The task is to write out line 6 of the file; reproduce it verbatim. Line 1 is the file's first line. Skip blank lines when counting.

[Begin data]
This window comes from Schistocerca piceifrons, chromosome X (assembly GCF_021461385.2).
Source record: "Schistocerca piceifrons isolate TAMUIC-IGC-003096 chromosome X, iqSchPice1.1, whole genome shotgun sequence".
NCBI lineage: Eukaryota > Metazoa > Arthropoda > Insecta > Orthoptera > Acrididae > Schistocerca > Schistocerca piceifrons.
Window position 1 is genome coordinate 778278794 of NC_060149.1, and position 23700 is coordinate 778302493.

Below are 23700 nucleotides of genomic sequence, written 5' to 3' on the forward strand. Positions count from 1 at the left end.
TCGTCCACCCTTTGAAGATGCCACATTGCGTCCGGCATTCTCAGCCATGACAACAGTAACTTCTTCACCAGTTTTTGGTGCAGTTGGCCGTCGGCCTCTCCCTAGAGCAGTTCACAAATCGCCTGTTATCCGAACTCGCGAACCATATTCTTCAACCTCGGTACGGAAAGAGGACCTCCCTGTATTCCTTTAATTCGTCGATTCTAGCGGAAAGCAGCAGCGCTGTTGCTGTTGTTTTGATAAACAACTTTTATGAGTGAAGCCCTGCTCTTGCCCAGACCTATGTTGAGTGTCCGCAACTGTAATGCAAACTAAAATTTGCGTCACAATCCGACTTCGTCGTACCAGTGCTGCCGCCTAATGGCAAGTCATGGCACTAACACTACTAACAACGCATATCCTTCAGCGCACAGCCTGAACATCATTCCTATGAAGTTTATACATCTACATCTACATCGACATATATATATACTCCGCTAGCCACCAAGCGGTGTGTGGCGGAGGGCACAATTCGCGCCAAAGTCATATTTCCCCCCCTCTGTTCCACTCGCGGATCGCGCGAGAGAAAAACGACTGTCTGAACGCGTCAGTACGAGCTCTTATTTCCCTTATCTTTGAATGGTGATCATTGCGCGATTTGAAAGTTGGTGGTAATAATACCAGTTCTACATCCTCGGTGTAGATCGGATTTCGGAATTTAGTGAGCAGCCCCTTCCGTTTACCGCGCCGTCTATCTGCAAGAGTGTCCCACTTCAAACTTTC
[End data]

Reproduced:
TCGTCCACCCTTTGAAGATGCCACATTGCGTCCGGCATTCTCAGCCATGACAACAGTAACTTCTTCACCAGTTTTTGGTGCAGTTGGCCGTCGGCCTCTCCCTAGAGCAGTTCACAAATCGCCTGTTATCCGAACTCGCGAACCATATTCTTCAACCTCGGTACGGAAAGAGGACCTCCCTGTATTCCTTTAATTCGTCGATTCTAGCGGAAAGCAGCAGCGCTGTTGCTGTTGTTTTGATAAACAACTTTTATGAGTGAAGCCCTGCTCTTGCCCAGACCTATGTTGAGTGTCCGCAACTGTAATGCAAACTAAAATTTGCGTCACAATCCGACTTCGTCGTACCAGTGCTGCCGCCTAATGGCAAGTCATGGCACTAACACTACTAACAACGCATATCCTTCAGCGCACAGCCTGAACATCATTCCTATGAAGTTTATACATCTACATCTACATCGACATATATATATACTCCGCTAGCCACCAAGCGGTGTGTGGCGGAGGGCACAATTCGCGCCAAAGTCATATTTCCCCCCCTCTGTTCCACTCGCGGATCGCGCGAGAGAAAAACGACTGTCTGAACGCGTCAGTACGAGCTCTTATTTCCCTTATCTTTGAATGGTGATCATTGCGCGATTTGAAAGTTGGTGGTAATAATACCAGTTCTACATCCTCGGTGTAGATCGGATTTCGGAATTTAGTGAGCAGCCCCTTCCGTTTACCGCGCCGTCTATCTGCAAGAGTGTCCCACTTCAAACTTTC